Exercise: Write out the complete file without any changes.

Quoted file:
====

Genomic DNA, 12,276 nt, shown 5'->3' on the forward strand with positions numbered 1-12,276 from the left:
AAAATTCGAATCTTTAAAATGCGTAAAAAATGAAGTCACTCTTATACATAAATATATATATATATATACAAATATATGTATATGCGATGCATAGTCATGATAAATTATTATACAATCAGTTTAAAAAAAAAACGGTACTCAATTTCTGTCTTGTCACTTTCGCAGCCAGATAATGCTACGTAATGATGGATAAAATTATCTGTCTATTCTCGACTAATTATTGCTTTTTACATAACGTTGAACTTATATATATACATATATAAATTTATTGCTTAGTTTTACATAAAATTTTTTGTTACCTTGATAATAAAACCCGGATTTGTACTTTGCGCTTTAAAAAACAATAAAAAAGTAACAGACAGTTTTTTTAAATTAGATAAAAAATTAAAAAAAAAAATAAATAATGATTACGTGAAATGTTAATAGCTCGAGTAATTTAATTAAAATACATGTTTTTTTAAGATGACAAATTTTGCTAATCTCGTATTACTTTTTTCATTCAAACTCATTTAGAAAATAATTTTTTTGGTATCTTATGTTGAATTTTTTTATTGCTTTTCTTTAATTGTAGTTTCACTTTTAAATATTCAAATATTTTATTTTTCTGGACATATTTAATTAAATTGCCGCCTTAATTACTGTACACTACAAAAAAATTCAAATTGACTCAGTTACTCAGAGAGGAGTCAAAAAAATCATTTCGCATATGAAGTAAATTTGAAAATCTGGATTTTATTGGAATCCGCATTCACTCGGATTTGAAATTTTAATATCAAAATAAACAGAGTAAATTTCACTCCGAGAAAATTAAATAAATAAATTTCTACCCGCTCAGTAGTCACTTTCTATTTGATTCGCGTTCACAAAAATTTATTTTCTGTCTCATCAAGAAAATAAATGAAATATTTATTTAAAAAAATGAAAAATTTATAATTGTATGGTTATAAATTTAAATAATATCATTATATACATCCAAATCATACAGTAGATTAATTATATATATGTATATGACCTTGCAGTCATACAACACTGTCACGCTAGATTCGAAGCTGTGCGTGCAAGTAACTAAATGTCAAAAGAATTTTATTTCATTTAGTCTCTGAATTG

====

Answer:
Genomic DNA, 12,276 nt, shown 5'->3' on the forward strand with positions numbered 1-12,276 from the left:
AAAATTCGAATCTTTAAAATGCGTAAAAAATGAAGTCACTCTTATACATAAATATATATATATATATACAAATATATGTATATGCGATGCATAGTCATGATAAATTATTATACAATCAGTTTAAAAAAAAAACGGTACTCAATTTCTGTCTTGTCACTTTCGCAGCCAGATAATGCTACGTAATGATGGATAAAATTATCTGTCTATTCTCGACTAATTATTGCTTTTTACATAACGTTGAACTTATATATATACATATATAAATTTATTGCTTAGTTTTACATAAAATTTTTTGTTACCTTGATAATAAAACCCGGATTTGTACTTTGCGCTTTAAAAAACAATAAAAAAGTAACAGACAGTTTTTTTAAATTAGATAAAAAATTAAAAAAAAAAATAAATAATGATTACGTGAAATGTTAATAGCTCGAGTAATTTAATTAAAATACATGTTTTTTTAAGATGACAAATTTTGCTAATCTCGTATTACTTTTTTCATTCAAACTCATTTAGAAAATAATTTTTTTGGTATCTTATGTTGAATTTTTTTATTGCTTTTCTTTAATTGTAGTTTCACTTTTAAATATTCAAATATTTTATTTTTCTGGACATATTTAATTAAATTGCCGCCTTAATTACTGTACACTACAAAAAAATTCAAATTGACTCAGTTACTCAGAGAGGAGTCAAAAAAATCATTTCGCATATGAAGTAAATTTGAAAATCTGGATTTTATTGGAATCCGCATTCACTCGGATTTGAAATTTTAATATCAAAATAAACAGAGTAAATTTCACTCCGAGAAAATTAAATAAATAAATTTCTACCCGCTCAGTAGTCACTTTCTATTTGATTCGCGTTCACAAAAATTTATTTTCTGTCTCATCAAGAAAATAAATGAAATATTTATTTAAAAAAATGAAAAATTTATAATTGTATGGTTATAAATTTAAATAATATCATTATATACATCCAAATCATACAGTAGATTAATTATATATATGTATATGACCTTGCAGTCATACAACACTGTCACGCTAGATTCGAAGCTGTGCGTGCAAGTAACTAAATGTCAAAAGAATTTTATTTCATTTAGTCTCTGAATTG